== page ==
By: Matthew Gambino
The poorest of the poor confront me every day. I don’t know the names or the life stories of the men and women who ask me for money as I leave a downtown Philadelphia Wawa with my snack or coffee.
What would it cost me to ask a man his name, shake his hand, look him in the eye? But I don’t do that. I shrug off his plea for cash, telling myself he’d probably only use the dollar I’d give him for drink or drugs or other personal destruction. I’m forced to encounter him. But I don’t know him.
I do, however, know poor people. These proud friends and acquaintances aren’t homeless beggars on a street corner. They are young and single, and they are husbands and wives, some with children. They are working as hard as they can to keep things going – the mortgage or rent paid up, food coming in, heat and lights turned on, an older car to get around.
They may not be in the official ranks of the 5 percent of unemployed Americans, but they are among those cobbling together part-time hours and seasonal or intermittent work. They represent about double that official joblessness rate. A job here and there helps pay some of the bills, sometime, somehow.
Americans at or near the poverty line don’t want to be told, “things could be a lot worse.” Of course they could – look at the situation in Zimbabwe — but can we make them better at least in our own neighborhoods, and in the Philadelphia region?
We sure could, and we can look to our Catholic tradition of concern for social justice and works of charity for inspiration, if we need any.
Pope Francis has often derided an attitude of indifference people hold in the face of human suffering, and in refusing to know the people who are poor. Too often in America, we like to tell ourselves that struggling is not the same as suffering, that it could be worse, or that somebody else will do something about it.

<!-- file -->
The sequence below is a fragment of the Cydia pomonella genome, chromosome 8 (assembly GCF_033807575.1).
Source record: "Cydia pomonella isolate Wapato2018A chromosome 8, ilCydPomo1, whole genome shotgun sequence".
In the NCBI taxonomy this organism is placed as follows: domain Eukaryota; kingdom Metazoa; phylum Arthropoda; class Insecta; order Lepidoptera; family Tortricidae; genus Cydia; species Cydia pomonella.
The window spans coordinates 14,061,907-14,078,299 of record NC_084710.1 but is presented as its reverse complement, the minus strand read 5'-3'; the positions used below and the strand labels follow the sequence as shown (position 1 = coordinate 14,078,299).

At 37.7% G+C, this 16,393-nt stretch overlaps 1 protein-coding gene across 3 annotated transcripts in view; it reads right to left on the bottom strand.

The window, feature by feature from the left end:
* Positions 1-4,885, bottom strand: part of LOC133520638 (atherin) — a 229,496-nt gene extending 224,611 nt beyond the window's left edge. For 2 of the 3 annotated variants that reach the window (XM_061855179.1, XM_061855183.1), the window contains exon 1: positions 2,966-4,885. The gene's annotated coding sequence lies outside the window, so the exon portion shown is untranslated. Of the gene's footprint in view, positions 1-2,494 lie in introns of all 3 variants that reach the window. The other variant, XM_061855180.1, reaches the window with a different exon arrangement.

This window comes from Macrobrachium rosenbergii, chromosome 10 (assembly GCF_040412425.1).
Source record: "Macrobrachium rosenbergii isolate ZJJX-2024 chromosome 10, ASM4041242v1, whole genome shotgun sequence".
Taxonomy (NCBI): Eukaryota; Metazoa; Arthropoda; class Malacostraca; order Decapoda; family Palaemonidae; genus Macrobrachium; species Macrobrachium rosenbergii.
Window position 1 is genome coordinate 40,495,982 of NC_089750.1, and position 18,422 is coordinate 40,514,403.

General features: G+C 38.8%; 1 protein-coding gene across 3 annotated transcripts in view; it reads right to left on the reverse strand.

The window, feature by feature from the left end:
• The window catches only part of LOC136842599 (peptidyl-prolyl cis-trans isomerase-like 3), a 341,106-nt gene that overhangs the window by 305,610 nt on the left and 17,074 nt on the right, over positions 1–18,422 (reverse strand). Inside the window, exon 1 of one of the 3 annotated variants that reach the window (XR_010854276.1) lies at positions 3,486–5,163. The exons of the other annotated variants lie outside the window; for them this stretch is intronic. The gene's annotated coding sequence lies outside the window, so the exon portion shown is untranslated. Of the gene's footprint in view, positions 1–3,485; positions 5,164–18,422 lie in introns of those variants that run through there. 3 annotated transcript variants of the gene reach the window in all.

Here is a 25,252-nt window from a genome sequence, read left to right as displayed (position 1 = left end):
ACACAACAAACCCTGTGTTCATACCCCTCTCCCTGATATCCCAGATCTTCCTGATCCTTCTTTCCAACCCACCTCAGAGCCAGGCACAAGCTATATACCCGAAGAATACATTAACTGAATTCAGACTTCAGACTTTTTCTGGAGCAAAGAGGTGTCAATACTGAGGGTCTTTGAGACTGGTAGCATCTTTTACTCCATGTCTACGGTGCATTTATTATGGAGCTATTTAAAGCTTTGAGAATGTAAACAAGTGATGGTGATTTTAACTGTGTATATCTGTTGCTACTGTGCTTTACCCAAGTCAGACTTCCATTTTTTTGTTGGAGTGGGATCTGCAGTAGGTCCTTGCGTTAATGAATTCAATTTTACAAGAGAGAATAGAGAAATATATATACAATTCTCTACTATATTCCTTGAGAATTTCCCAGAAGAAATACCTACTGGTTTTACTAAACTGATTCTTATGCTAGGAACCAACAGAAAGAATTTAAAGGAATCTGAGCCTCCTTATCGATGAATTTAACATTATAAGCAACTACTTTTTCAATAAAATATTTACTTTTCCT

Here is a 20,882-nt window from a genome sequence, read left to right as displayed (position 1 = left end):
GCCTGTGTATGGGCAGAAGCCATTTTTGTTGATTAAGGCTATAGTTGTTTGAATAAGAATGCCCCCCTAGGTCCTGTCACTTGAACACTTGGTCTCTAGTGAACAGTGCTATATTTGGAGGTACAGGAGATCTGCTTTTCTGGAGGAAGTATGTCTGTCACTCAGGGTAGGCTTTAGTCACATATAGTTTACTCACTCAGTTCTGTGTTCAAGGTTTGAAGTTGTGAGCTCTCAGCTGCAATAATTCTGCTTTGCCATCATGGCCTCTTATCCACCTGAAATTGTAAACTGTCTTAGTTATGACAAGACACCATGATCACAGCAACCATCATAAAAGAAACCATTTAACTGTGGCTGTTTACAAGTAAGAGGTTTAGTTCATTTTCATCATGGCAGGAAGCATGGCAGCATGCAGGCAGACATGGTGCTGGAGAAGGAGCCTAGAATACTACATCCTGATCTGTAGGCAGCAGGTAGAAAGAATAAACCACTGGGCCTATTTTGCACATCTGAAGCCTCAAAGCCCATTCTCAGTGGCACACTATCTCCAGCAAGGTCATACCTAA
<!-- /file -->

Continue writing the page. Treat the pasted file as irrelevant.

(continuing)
There is suffering in not finding work, in worrying over every bill, in living with anxiety over raising one’s children, in skipping meals to stretch the budget and in recognizing the deterioration of one’s health. We cannot be indifferent toward it.
Pope Francis calls not for a program of action that a government agency should take up. He offers a personal challenge: “What will you do?” That was his challenge here in Philadelphia as he spoke in the Cathedral Basilica of SS. Peter and Paul last September.
What will you do; what will I do personally? I know I am going to contribute to the annual Catholic Charities Appeal this year, as doing so together with thousands of other Catholics in the Philadelphia region supports the good works of the church for everyone in need.
I also am encouraged about a little-known initiative by diverse representatives of 12 Catholic parishes* across the archdiocese, in city and suburb, meeting to discuss and plan action on the issue of poverty.
Acting in a “Year of Encounter with Pope Francis,” about 50 concerned Catholics are meeting Saturday morning, Jan. 30 from 9 a.m. to 2 p.m. (beginning with Mass and including lunch) at St. Thomas of Villanova Parish’s Rosemont Chapel.
The group, an outgrowth of the local ecumenical group POWER (Philadelphians Organized to Witness, Empower and Rebuild) and the national PICO network, is meeting throughout the winter and spring to discuss and pray about major issues of social justice, with the hope of concrete action after Pentecost.
“We are excited the Holy Father visited us in the United States,” group member Mary Laver told me this week. “We are called with eagerness as American Catholics to respond, in the grace of this time, to the suffering of many people excluded from society.”
Future monthly meetings to explore the ways people are excluded in society include racism (with a program in early March at St. Vincent de Paul Church, Philadelphia), immigration (a program in early April at Our Lady of Hope Church, Philadelphia) and incarceration.
“Building a sustained response in our parishes” is the group’s goal to address “systemic change to reduce the number of people in need of charity, and to make a more just world,” Laver said.
This initiative and others won’t end poverty. But if collective efforts get people thinking, praying and acting in small ways, we begin to move way from indifference and toward easing, at least, the sting of poverty.